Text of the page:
At the end of each year stories appear about mileage running, taking flights for the sole purpose of accumulating frequent flyer miles.
I spoke to a writer yesterday interested in the phenomenon, and I told him his story was several years late.
I first heard about the practice sitting on a short flight from Washington Dulles to Atlanta in 1998, my seat opponent was telling me about a friend of his enroute to Tokyo trying to requalify for his top tier elite status on United. I was flummoxed, it hadn’t ever occurred to me that someone would do that.
Just three years later I found myself doing my very first mileage run – an end of the year trip to put myself over the top for status.
I’ve rarely made true mileage runs, though I’ve taken incremental trips that were more weekend getaways but influenced by the miles I’d earn.
Once upon a time the economics could make good sense, but several changes have really pushed the idea of a mileage run very much to the sidelines.
- Higher airfares. If it ever made sense to ‘buy miles’ by flying, it no longer does unless there’s a fat finger mistake fare dropping a digit. The cost of acquiring miles this way is simply too high.
- Better alternatives to earn miles It’s become easier and cheaper to acquire miles through other means (a mileage run could have made relative sense when credit card signup bonuses were usually 15,000 miles but harder to justify when you can sign up for a card and get 50,000 — why spend days on a plane and cash?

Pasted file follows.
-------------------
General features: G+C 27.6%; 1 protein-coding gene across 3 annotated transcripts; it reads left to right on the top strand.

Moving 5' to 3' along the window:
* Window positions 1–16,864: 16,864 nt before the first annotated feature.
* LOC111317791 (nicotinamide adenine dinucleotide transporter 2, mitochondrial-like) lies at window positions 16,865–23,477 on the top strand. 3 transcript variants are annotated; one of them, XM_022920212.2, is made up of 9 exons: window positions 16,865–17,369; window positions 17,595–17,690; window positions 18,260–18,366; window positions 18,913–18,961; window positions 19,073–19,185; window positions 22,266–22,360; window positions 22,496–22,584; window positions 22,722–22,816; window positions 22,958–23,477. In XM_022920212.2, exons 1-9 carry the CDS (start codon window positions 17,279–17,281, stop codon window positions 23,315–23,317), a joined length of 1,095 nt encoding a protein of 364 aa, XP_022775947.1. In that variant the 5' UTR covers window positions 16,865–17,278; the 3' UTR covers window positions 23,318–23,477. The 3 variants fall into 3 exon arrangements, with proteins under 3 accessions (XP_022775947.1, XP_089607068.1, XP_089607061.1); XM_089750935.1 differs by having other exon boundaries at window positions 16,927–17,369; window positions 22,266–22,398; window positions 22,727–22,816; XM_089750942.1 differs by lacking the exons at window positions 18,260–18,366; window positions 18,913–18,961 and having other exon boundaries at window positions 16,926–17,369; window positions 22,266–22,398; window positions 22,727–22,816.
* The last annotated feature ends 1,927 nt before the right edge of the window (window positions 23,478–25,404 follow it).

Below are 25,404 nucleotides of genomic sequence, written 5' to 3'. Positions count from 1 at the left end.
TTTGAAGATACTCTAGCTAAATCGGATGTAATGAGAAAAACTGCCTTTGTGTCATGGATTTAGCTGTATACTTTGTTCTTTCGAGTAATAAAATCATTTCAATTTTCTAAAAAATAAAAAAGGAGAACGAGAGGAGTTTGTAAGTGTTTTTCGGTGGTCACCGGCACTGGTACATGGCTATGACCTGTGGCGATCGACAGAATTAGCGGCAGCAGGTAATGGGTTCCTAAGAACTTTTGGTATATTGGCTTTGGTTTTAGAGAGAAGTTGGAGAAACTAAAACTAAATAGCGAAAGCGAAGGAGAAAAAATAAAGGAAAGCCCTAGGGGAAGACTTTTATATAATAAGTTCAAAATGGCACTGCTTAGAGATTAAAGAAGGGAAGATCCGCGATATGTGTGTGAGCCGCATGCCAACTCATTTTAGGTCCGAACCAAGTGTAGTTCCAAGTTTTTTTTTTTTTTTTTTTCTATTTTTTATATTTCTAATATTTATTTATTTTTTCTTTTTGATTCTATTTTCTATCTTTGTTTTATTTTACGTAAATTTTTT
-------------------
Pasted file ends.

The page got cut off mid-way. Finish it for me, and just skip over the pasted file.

- Minimum spend requirements for elite status. Mileage running always made more sense to me as a way of putting oneself over the top for status, you fly 85,000 miles in a year and need an incremental trip to become a 100,000 mile flyer with concomitant upgrades and other benefits. But it’s no longer about flying those 100,000 miles the cheapest, at least with United and Delta who are imposing minimum spend requirements for elite status next year. You can avoid those requirements if you live outside the US, or if you spend at least $25,000 in a year on their co-brand credit cards (but United will only let you earn up to Platinum status that way). But the game has changed and the idea of becoming a top tier elite for under $2000 – because of program changes and airfares – is pretty much over.
- Alternatives to flying for earning elite status. US Airways was first out of the gate with creative offers ~ 7 years ago, “everything counts” where holiday shopping purchase miles would help towards status. Credit card spend can help earn elite status with certain cards and at certain thresholds. United used to let you redeem miles for elite qualifying miles at a 10,000:1,000 ratio. United will sell you qualifying miles with ticket purchsaes, US Airways will let you straight up buy qualifying miles and segments. Delta and American will sell you your last qualifying miles to put you over the top towards status. While often expensive, these options save not just the cost of the ticket but time in a plane away from family at the end of the year.
These factors combine to make mileage running — which at some margin can occasionally make sense — very much a bit player on the frequent flyer stage rather than a core component of the hobby.
Mileage running: may she rest in peace.